- When the gear teeth rotate, the blocked fluid between the gear teeth and the housing moves, causing the fluid to flow from the inlet to the outlet.
- Likewise, in a driven gear, the fluid transfers from the inlet side to the outlet side, and as a result, the pump discharges high-pressure fluid from the outlet side.
- A gear pump has driven and driver gears that mesh with each other completely, so there is no place for fluid to move. Therefore, fluid cannot flow immediately from the inlet to the outlet side. The flow of fluid inside the pump is very dependent on the movement of these gears, and if these gears do not move, fluid cannot flow.
External Gear Pump
Both the power and driven gears of the external gear pump rotate in opposite directions. Power gears are often driven by electric motors or IC engines that rotate further the driven gear. Both shafts can be driven by the same motor. The shafts are supported on both sides of the housing by bearings.
- As the gears on the pump suction side are released from their interlock, the volume increases. Gears moving against pump housing cause fluid to move into the cavity and get trapped by teeth.
- The trapped liquid is then forced to flow around the housing from the inlet to the outlet.
- The volume is reduced when the gear teeth mesh at the pump outlet side, and the liquid is forced to drain under pressure.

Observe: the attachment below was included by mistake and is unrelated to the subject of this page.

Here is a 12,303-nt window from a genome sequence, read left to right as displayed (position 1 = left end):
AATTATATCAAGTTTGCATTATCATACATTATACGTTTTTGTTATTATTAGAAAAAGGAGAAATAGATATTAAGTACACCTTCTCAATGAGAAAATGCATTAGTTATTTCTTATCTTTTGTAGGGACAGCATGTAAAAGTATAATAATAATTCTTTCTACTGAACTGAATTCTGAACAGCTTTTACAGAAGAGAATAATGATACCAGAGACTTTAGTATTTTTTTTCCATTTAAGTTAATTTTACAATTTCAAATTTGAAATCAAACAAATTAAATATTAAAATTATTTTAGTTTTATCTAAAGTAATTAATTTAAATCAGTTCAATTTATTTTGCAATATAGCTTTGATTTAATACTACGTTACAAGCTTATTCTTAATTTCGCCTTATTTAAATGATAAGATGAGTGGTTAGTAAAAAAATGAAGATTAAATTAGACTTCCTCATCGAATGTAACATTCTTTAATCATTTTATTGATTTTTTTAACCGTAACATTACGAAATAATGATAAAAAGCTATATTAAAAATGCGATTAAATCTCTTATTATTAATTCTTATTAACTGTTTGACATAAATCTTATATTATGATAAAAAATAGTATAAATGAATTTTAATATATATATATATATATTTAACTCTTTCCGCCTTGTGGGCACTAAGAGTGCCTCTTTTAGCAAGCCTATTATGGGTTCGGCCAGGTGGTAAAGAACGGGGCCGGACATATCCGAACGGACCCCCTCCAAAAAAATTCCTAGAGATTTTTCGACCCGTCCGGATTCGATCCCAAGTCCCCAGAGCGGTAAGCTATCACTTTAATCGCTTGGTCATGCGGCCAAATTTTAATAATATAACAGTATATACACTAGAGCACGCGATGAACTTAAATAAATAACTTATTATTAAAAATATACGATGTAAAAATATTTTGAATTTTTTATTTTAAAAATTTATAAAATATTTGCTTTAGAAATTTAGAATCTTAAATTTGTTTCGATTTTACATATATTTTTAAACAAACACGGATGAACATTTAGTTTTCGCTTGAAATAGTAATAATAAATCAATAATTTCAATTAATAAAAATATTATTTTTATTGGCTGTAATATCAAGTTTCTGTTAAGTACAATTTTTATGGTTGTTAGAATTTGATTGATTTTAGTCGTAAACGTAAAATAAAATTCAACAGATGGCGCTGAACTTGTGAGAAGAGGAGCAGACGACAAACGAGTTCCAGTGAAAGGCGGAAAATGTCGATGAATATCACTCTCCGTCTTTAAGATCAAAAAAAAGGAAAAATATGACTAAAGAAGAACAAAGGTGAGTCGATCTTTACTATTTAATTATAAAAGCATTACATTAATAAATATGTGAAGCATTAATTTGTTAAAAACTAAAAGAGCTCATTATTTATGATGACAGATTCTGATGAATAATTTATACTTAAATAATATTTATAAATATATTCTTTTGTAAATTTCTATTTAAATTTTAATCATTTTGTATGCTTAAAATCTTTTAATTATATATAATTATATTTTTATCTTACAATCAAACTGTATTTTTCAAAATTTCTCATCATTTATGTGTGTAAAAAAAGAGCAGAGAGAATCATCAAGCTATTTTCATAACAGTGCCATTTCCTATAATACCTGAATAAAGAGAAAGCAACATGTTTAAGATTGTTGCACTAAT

- The liquid between the gears cannot return from the center because the gears mesh.
Since the pump gears and housing have a tight tolerance, the pump creates suction on the suction side and prevents liquid from returning from the outlet side (even though low viscosity liquids are more likely to leak). An external gear pump can utilize herringbone gears, helical gears, or spur gears.
Internal Gear Pump
The internal gear pump operates similarly to an external gear pump. However, the internal pump has two meshing gears of dissimilar sizes, and one of the gears rotates inside the other.
Internal gears, which have protruding teeth, are the largest gears. An eccentric external gear is located in this area. It is designed to mesh with the rotor at specific points so that the gear teeth mesh. Pump housings are equipped with bushings and pinions to secure the idler.
It is self-priming, non-pulsating, and can be used for a short period of time while dry. The pump is also bi-rotational, so you can load and unload containers with the same pump. High reliability and ease of use make these pumps a popular choice.
The volume increases upon disengaging the gears on the suction side of the pump. The gears continue to rotate relative to the housing and diaphragm of the pump, causing the liquid to move into the cavity and become trapped in the teeth of the gears.